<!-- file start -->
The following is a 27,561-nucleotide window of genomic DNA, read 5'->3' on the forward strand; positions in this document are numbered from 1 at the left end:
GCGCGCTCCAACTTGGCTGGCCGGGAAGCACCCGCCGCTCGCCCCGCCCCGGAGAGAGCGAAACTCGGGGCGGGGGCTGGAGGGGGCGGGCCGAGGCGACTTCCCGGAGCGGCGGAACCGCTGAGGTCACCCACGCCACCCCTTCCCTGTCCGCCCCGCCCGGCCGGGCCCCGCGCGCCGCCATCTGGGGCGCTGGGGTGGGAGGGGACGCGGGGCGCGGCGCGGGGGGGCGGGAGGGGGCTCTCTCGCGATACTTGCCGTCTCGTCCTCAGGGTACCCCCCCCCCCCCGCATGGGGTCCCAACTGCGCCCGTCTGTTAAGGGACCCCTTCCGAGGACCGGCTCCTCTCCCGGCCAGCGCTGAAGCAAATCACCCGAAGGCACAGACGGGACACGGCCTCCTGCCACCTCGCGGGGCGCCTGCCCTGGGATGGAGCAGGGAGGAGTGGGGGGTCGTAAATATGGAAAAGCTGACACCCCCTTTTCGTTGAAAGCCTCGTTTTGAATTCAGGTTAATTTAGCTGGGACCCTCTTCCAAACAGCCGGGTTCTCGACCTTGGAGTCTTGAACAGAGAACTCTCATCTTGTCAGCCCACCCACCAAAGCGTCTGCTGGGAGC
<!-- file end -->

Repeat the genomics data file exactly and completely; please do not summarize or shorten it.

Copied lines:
The following is a 27,561-nucleotide window of genomic DNA, read 5'->3' on the forward strand; positions in this document are numbered from 1 at the left end:
GCGCGCTCCAACTTGGCTGGCCGGGAAGCACCCGCCGCTCGCCCCGCCCCGGAGAGAGCGAAACTCGGGGCGGGGGCTGGAGGGGGCGGGCCGAGGCGACTTCCCGGAGCGGCGGAACCGCTGAGGTCACCCACGCCACCCCTTCCCTGTCCGCCCCGCCCGGCCGGGCCCCGCGCGCCGCCATCTGGGGCGCTGGGGTGGGAGGGGACGCGGGGCGCGGCGCGGGGGGGCGGGAGGGGGCTCTCTCGCGATACTTGCCGTCTCGTCCTCAGGGTACCCCCCCCCCCCCGCATGGGGTCCCAACTGCGCCCGTCTGTTAAGGGACCCCTTCCGAGGACCGGCTCCTCTCCCGGCCAGCGCTGAAGCAAATCACCCGAAGGCACAGACGGGACACGGCCTCCTGCCACCTCGCGGGGCGCCTGCCCTGGGATGGAGCAGGGAGGAGTGGGGGGTCGTAAATATGGAAAAGCTGACACCCCCTTTTCGTTGAAAGCCTCGTTTTGAATTCAGGTTAATTTAGCTGGGACCCTCTTCCAAACAGCCGGGTTCTCGACCTTGGAGTCTTGAACAGAGAACTCTCATCTTGTCAGCCCACCCACCAAAGCGTCTGCTGGGAGC